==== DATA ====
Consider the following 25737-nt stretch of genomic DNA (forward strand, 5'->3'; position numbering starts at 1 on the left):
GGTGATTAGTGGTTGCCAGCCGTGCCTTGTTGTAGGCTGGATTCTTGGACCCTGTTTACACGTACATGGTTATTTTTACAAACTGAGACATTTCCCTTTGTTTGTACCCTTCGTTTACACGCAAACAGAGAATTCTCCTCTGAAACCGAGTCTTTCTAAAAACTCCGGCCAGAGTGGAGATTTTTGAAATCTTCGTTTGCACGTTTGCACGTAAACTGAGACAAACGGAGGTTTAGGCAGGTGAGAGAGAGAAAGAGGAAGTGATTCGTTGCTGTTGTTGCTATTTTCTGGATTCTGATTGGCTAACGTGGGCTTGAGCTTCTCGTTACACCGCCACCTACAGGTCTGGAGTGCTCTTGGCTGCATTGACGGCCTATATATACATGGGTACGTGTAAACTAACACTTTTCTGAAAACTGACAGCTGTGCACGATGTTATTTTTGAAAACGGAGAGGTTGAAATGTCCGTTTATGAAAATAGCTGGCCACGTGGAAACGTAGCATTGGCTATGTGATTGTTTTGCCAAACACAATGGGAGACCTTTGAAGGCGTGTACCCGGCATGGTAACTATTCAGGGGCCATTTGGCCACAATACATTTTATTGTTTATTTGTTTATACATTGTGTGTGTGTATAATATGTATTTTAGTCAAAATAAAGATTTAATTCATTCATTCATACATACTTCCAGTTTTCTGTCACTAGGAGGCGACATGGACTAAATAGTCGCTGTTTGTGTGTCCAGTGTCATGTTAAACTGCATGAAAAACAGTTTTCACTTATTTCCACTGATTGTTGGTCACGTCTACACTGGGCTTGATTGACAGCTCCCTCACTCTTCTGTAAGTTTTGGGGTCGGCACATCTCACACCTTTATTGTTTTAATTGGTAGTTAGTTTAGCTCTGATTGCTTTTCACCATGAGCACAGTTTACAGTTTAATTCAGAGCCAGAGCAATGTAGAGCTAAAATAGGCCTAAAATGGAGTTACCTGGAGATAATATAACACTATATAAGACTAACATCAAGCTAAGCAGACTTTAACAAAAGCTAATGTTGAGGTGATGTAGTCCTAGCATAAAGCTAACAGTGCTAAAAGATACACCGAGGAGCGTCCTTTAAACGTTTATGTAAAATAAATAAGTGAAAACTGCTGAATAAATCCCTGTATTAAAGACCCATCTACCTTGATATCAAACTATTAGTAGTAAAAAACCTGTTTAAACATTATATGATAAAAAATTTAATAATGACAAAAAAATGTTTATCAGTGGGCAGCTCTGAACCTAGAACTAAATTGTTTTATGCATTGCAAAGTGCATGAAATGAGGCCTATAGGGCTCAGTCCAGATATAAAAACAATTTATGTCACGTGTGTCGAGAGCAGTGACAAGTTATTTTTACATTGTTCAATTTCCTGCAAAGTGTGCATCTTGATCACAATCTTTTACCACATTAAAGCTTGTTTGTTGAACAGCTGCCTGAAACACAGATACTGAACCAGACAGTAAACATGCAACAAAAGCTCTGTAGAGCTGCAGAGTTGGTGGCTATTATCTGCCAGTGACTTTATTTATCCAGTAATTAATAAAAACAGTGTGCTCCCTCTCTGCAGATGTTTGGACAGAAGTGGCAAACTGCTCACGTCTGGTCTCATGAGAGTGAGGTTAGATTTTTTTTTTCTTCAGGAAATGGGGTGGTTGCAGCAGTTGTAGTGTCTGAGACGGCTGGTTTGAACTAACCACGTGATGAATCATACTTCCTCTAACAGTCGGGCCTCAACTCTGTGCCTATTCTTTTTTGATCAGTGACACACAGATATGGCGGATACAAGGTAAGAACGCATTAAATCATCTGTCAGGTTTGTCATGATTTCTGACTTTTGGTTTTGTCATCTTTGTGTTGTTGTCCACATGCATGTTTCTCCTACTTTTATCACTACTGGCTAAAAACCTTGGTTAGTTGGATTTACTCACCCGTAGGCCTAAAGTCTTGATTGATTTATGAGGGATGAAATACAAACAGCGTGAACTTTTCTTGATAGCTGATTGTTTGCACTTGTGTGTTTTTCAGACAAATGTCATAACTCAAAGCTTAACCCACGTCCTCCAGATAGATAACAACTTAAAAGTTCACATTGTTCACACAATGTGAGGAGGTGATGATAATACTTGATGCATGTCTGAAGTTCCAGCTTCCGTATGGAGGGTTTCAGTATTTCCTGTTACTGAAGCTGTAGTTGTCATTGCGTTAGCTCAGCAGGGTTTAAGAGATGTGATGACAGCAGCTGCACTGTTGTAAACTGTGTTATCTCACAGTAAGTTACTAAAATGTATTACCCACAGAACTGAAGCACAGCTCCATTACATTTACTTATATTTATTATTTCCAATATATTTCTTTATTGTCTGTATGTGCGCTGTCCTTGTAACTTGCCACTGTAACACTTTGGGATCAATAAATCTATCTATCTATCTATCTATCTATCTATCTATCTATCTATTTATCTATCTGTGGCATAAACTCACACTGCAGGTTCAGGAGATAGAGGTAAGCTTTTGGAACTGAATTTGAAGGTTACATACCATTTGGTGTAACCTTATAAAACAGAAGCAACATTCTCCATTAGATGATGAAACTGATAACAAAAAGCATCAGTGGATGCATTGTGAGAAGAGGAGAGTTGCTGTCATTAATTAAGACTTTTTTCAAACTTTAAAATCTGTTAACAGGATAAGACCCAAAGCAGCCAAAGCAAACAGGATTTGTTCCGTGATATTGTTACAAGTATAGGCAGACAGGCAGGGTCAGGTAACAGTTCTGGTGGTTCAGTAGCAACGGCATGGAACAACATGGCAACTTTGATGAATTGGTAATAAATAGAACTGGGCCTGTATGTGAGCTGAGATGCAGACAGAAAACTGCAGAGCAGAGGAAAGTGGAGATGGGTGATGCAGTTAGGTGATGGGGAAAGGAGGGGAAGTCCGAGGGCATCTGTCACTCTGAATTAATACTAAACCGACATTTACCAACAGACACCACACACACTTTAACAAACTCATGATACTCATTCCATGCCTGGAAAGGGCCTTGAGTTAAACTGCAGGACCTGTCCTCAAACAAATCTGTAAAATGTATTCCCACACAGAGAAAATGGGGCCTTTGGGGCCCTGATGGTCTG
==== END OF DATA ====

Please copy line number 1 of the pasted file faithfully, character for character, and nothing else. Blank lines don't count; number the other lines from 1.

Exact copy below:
Consider the following 25737-nt stretch of genomic DNA (forward strand, 5'->3'; position numbering starts at 1 on the left):